• Enable Configure RemoteFX
    • (Optional) Enable Optimize visual experience when using RemoteFX, set both option to Highest.

FreeRDP client configuration:

  • Make sure your have FreeRDP 2.0 (Do NOT use Remmina from Ubuntu Official PPA)
    • Compile one yourself or get a nightly build from here
  • Get your Windows VM IP address (or assign a static one), here we use as an example.
  • xfreerdp /v: /w:1600 /h:900 /bpp:32 +clipboard +fonts /gdi:hw /rfx /rfx-mode:video /sound:sys:pulse +menu-anims +window-drag
    • Refer here for more detail.

Lifting 30-ish fps restriction:

  1. Start Registry Editor.
  2. Locate and then click the following registry subkey: HKEY_LOCAL_MACHINE\SYSTEM\CurrentControlSet\Control\Terminal Server\WinStations
  3. On the Edit menu, click New, and then click DWORD(32-bit) Value.
  4. Type DWMFRAMEINTERVAL, and then press Enter.
  5. Right-click DWMFRAMEINTERVAL, click Modify.
  6. Click Decimal, type 15 in the Value data box, and then click OK. This sets the maximum frame rate to 60 frames per second (FPS).

Verify codec usage and fine tuning your frame rate:

  • Bring up your task manager, if a simple start menu pop-up animation (Windows 10) could consume you 40+ Mbps, then you are NOT using RemoteFX codec but just vanilla RDP. With a 1600x900 resolution, the start menu pop-up animation should consume a bandwidth less than 25 Mbps, while a 1600x900 Heaven benchmark consume less than 170 Mbps at peak.
  • Fire up a benchmark like Unigine Heaven in the VM, check if your dGPU can maintain a higher than 90~95% utility stably. If not, tune down your resolution and try again. You will find a sweet spot that suits your hardware.
  • For those don't concern much about image quality, try adding /gfx-h264:AVC444 option to your FreeRDP script. This will use RDP 8.1 with H.264 444 codec, which consume only 20~30-ish bandwidth even when runing full window Heaven benchmark. But artifacts this codec bring is more than noticeable.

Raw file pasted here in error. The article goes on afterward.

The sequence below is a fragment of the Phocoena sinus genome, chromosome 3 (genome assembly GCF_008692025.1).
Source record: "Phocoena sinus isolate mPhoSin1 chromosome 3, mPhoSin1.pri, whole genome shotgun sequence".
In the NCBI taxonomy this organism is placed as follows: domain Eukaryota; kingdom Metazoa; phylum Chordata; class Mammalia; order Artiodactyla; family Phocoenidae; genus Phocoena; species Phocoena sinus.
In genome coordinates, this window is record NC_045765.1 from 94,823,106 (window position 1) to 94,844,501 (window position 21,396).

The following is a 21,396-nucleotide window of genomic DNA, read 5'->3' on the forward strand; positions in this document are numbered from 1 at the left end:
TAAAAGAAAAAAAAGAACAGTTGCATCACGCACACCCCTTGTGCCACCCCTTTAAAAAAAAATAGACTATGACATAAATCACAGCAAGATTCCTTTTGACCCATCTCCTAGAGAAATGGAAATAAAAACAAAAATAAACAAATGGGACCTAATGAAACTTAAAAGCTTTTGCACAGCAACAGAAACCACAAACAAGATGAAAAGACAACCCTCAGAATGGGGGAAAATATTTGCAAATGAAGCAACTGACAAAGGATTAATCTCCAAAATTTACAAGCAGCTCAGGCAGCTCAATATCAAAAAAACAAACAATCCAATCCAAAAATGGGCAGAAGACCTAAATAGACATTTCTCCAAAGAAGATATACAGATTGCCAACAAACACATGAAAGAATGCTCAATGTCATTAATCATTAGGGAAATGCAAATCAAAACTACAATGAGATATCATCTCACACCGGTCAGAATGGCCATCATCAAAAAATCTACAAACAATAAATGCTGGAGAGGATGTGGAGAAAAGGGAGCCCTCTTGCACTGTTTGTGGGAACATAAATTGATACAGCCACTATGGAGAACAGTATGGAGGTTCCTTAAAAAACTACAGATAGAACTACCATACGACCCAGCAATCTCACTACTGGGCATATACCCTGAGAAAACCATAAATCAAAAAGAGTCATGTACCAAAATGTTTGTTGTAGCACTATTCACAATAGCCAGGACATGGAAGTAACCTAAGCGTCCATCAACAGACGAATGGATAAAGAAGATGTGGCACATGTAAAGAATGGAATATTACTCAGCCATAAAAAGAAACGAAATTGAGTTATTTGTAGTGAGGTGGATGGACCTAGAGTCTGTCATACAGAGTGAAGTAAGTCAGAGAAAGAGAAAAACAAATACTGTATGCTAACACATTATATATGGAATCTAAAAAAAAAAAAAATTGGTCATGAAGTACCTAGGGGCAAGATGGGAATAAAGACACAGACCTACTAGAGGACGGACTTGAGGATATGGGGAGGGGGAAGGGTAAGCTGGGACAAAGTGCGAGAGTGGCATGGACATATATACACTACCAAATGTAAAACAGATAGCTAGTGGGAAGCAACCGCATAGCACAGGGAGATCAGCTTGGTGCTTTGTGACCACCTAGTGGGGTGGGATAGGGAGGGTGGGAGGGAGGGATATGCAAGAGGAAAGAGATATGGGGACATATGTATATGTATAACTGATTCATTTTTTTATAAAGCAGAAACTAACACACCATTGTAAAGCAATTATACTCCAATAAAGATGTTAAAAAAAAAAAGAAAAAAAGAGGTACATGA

For gaming:

  • 1600x900 or lower resolution RFX connection is recommended for most Core i7 laptop.
  • 1080p connection with game running at 1600x900 windowed mode have the same performance as above.

For other task:

  • Tasks that are more GPU compute intensive (which does its operation asynchronously from display update) will not be bottlenecked by CPU, thus you can choose a higher resolution like 1080p.

Steam in-home Streaming

For the limitations of RemoteFX, service like Steam in-home streaming or Geforce Experience is more recommended for gaming scenario.

Extra precautions should be taken for Steam in-home Streaming:

  • A Remote desktop connection that use dGPU inside the VM to render its display is still required, or the game will literally not running on the dGPU you just passed.
    • Not 100 percent about this. Maybe manually tell the game to use which GPU is possible?
    • One more thing, Nvidia control panel is not accessible within a RDP session. Nothing will pop-up no matter how hard you click it.
  • Make sure your dGPU is the ONLY display adapter enabled inside the VM.
  • Use this method to unlock the remote screen, note that current RDP session will be terminated once unlock success.
    • Pro or higher version of Windows is required.